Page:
These Lacustrine Cities

By John Ashbery b. 1927 John Ashbery
These lacustrine cities grew out of loathing
Into something forgetful, although angry with history.
They are the product of an idea: that man is horrible, for instance,   
Though this is only one example.

They emerged until a tower
Controlled the sky, and with artifice dipped back
Into the past for swans and tapering branches,
Burning, until all that hate was transformed into useless love.

Then you are left with an idea of yourself
And the feeling of ascending emptiness of the afternoon   
Which must be charged to the embarrassment of others   
Who fly by you like beacons.

The night is a sentinel.
Much of your time has been occupied by creative games
Until now, but we have all-inclusive plans for you.
We had thought, for instance, of sending you to the middle of the desert,

To a violent sea, or of having the closeness of the others be air   
To you, pressing you back into a startled dream
As sea-breezes greet a child’s face.
But the past is already here, and you are nursing some private project.

The worst is not over, yet I know
You will be happy here. Because of the logic
Of your situation, which is something no climate can outsmart.   
Tender and insouciant by turns, you see

You have built a mountain of something,
Thoughtfully pouring all your energy into this single monument,   
Whose wind is desire starching a petal,
Whose disappointment broke into a rainbow of tears.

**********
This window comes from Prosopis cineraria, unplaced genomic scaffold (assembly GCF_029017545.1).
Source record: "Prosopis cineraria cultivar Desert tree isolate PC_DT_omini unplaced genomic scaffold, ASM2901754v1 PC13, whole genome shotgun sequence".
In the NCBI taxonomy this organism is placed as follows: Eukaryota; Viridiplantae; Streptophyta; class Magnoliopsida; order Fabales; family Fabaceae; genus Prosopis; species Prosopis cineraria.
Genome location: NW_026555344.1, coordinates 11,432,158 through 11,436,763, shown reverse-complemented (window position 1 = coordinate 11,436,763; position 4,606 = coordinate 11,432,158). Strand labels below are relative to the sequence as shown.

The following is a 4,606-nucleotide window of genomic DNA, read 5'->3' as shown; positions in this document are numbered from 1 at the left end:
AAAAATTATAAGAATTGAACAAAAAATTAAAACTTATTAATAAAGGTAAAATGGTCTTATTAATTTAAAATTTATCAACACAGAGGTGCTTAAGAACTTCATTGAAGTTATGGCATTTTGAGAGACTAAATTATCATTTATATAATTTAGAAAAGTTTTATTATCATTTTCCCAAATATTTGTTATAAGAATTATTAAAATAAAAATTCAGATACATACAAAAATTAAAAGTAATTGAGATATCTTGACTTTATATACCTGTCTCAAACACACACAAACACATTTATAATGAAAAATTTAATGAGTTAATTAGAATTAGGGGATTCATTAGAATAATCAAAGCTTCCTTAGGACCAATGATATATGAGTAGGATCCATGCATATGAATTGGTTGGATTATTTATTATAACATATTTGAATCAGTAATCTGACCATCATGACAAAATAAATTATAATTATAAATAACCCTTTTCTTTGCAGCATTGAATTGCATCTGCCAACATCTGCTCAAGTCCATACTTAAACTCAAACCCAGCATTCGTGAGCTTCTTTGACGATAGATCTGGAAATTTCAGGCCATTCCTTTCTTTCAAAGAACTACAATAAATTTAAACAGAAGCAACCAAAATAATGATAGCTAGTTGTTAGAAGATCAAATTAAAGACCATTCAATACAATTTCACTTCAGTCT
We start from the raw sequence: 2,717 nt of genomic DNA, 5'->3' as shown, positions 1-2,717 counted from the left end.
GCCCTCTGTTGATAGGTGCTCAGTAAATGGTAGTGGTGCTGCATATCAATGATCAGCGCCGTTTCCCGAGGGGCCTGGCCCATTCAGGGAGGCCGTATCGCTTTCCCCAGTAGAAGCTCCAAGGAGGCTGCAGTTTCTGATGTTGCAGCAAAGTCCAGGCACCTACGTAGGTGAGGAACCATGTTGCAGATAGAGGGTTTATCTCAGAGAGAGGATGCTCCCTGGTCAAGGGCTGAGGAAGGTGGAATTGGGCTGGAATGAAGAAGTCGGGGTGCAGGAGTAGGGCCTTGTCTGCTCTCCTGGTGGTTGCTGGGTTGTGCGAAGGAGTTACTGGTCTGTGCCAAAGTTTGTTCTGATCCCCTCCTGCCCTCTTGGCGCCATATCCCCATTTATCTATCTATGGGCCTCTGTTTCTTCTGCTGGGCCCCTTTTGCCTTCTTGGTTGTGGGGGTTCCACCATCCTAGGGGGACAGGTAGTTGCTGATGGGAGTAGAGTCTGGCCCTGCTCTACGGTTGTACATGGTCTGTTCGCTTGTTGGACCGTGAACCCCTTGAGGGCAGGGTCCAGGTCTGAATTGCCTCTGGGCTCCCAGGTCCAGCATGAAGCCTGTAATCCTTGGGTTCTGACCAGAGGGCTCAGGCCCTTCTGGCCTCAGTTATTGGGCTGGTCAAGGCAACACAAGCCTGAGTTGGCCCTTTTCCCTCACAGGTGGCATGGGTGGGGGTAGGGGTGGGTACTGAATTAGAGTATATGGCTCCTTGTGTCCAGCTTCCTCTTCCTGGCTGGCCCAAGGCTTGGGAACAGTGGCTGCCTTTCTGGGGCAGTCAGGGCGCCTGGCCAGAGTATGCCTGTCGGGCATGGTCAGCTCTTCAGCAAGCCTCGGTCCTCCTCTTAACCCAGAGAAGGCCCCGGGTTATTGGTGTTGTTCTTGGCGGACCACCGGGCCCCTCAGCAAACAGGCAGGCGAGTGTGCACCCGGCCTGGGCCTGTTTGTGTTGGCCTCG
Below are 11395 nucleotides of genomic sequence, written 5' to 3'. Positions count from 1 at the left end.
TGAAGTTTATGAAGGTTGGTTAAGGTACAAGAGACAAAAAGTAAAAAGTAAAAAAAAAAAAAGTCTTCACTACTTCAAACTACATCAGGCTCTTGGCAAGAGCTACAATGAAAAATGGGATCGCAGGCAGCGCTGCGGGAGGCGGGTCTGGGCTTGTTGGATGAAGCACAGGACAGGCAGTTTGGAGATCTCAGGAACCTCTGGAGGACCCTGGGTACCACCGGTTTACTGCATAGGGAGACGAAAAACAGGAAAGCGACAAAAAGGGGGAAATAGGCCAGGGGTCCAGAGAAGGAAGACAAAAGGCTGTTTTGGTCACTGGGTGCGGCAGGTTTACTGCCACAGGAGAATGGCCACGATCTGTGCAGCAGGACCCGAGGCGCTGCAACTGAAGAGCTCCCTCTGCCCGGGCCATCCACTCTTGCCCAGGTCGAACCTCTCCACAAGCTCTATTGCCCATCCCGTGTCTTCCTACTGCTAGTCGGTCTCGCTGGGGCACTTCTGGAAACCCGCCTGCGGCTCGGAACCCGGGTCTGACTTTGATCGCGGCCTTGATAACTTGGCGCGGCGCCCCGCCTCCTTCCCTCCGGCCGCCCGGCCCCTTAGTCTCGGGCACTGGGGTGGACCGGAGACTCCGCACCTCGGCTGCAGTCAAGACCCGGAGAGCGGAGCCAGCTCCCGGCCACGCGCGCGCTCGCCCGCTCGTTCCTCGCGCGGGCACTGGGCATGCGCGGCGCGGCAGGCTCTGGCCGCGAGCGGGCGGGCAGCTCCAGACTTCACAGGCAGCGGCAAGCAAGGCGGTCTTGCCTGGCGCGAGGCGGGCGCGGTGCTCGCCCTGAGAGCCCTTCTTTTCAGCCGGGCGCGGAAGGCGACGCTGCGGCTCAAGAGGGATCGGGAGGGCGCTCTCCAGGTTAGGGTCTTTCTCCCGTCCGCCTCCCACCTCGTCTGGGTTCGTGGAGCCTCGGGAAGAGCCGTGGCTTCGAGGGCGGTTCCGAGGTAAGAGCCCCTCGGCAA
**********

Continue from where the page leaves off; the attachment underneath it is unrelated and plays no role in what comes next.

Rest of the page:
John Ashbery, “These Lacustrine Cities” from Rivers and Mountains. Copyright © 1962, 1966 by John Ashbery. Reprinted with the permission of Georges Borchardt, Inc. on behalf of the author.

Source: The Mooring of Starting Out: The First Five Books of Poetry (Ecco Press, 1997)

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Poet John Ashbery b. 1927

POET’S REGION U.S., Mid-Atlantic

SCHOOL / PERIOD New York School

Subjects Cities & Urban Life, Social Commentaries, Living, The Mind

Poetic Terms Free Verse

 John  Ashbery

Biography

John Ashbery is recognized as one of the greatest twentieth-century American poets. He has won nearly every major American award for poetry, including the Pulitzer Prize, the National Book Award, the Yale Younger Poets Prize, the Bollingen Prize, the Ruth Lilly Poetry Prize, the Griffin International Award, and a MacArthur “Genius” Grant. Ashbery's poetry challenges its readers to discard all presumptions about the aims, themes, . . .

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Poem Categorization

SUBJECT Cities & Urban Life, Social Commentaries, Living, The Mind

POET’S REGION U.S., Mid-Atlantic

SCHOOL / PERIOD New York School

Poetic Terms Free Verse

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Originally appeared in Poetry magazine.

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